Lauren Goode

Recent Posts by Lauren Goode

Can a 24/7 Medical App Save Your Life? Better Thinks So.

Imagine this scenario: You’re flying across the world for a business conference, and something goes wrong — with your health. You’re in a foreign country, and you’re not sure of your options for medical care.

You reach for your mobile phone, and instead of calling for help, you open up an app. A doctor is on call for you, 24 hours a day. Private care and a flight back home are quickly arranged.

That’s the world imagined by Better, a new company funded by the Social+Capital Partnership. Better has made a mobile app that taps into the vast database of the Mayo Clinic to provide immediate health care information and assistance.

Appearing onstage today at D: Dive Into Mobile, Better founder Geoff Clapp gave a demo and explained his vision for better health care through his new mobile app.

Feigning stomach pains, Clapp went through a “symptoms checker” on the iPhone app, which pointed him to celiac disease as a top result. He pressed a button to call a Mayo Clinic nurse (who, for the purpose of this demo, was waiting for the call — but Better promises nurses and doctors can be accessible in everyday situations, as well).

The nurse, Linda, asked him a few questions, then explained that celiac disease is a medical term for gluten intolerance. Her diagnosis was inconclusive over the phone, but she offered some suggestions. The Mayo Clinic knows that he’s traveling on the East Coast right now, so the clinic scheduled a blood test for when Clapp arrives back in California. The nurse also emailed him a list of gluten-free restaurant options nearby in New York.

“What happens when you Google this? You have celiac — or an aneurysm. This is unbelievably scary stuff for most people,” Clapp said.

Better is available as a beta app now, and is expected to officially launch this summer. It will be iPhone-only to start; the company also plans to create an Android app.

There is a free version of Better, but the pricing is where it gets interesting. For free, you get access to the Mayo Clinic website, and you can create health records for you and your family. The subscription plans are still being worked out, Clapp says.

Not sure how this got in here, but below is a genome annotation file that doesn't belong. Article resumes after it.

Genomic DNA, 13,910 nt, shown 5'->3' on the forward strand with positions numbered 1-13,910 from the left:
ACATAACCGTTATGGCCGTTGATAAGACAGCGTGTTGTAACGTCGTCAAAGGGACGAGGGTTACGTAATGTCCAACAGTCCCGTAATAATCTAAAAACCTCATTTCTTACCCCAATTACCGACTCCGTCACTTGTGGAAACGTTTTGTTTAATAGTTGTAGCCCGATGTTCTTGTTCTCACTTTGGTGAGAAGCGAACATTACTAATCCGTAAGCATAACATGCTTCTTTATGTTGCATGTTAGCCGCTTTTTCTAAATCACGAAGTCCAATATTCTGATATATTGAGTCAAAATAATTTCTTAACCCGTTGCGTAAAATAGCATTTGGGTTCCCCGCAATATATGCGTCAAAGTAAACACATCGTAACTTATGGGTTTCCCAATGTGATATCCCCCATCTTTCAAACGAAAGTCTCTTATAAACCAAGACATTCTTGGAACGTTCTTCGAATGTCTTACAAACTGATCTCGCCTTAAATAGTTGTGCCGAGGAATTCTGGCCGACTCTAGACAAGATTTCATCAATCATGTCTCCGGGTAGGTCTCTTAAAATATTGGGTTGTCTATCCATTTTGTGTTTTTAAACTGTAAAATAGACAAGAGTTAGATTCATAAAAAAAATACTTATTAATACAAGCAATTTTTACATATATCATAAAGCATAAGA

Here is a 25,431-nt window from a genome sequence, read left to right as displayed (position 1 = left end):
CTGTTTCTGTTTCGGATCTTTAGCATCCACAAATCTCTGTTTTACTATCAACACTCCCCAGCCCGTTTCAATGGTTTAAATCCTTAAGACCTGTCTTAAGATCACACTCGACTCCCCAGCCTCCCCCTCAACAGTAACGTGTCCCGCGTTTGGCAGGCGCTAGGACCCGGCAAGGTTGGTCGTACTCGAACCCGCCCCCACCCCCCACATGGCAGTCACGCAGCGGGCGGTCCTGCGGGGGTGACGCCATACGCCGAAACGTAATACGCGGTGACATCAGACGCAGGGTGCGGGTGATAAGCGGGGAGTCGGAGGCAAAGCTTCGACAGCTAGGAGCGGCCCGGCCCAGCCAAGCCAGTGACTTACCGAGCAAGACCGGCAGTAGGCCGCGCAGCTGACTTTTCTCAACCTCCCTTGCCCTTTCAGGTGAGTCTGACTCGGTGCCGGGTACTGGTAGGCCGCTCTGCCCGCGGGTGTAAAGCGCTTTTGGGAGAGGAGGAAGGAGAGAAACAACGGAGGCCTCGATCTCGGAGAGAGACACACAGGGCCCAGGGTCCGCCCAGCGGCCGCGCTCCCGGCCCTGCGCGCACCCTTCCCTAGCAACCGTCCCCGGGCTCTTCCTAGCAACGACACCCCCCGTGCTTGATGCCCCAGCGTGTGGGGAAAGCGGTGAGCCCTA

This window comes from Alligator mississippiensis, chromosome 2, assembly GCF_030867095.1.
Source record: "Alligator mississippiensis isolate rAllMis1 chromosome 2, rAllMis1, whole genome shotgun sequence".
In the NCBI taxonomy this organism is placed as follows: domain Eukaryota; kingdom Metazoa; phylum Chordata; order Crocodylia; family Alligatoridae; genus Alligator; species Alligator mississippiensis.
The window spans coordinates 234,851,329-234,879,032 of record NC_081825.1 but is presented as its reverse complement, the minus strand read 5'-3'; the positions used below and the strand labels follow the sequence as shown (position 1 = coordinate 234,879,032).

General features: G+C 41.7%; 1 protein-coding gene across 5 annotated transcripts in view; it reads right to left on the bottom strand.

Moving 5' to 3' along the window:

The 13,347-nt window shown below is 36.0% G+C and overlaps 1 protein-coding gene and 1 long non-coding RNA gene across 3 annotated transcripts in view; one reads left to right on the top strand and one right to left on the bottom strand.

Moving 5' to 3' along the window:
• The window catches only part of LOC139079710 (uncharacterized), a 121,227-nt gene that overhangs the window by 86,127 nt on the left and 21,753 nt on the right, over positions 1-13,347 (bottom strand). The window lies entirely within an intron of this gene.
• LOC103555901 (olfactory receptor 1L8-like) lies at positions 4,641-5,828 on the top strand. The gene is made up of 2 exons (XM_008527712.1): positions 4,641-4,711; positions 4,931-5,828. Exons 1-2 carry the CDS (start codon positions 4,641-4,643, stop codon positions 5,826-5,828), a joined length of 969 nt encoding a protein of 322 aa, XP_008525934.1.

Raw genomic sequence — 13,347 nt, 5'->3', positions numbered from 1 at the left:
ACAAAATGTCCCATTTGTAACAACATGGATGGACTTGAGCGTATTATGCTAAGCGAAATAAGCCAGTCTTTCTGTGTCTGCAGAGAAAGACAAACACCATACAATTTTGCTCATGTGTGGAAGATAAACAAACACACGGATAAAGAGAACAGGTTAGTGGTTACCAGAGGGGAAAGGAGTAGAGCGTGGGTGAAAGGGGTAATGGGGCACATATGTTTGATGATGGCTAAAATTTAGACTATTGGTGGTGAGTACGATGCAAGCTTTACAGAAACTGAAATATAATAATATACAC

One, for example, might include a personal coach for weight loss or quitting smoking. Another subscription level would include 24/7 access to a Mayo nurse, who can coordinate appointments, tests and prescriptions for you. The next level would include an always-on-call, Mayo-trained doctor — and emergency services that include travel bookings. That’s the “black card,” Clapp says, comparing it to the American Express card for high rollers.

This will all range from around $90 a month to several thousand dollars a month, although Better believes the sweet spot is between $100 and $500.

With health care costs in the U.S. increasingly getting pushed onto the patient, shelling out $100 to $500 a month might not be ideal. Clapp was quick to point out that Better is HIPAA-compliant and can be paid for using pre-tax health savings account dollars. And, he says, if Better isn’t something you feel you need for yourself — maybe you want it as a supplemental health care product for your family.

Even at the less-expensive levels, “You can send in a picture of your child’s rash, or research diabetes,” he said, knowing the data you get back is coming from the Mayo Clinic, not Dr. Google and every source on the Web.

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The problem with the Billionaire Savior phase of the newspaper collapse has always been that billionaires don’t tend to like the kind of authority-questioning journalism that upsets the status quo.

— Ryan Chittum, writing in the Columbia Journalism Review about the promise of Pierre Omidyar’s new media venture with Glenn Greenwald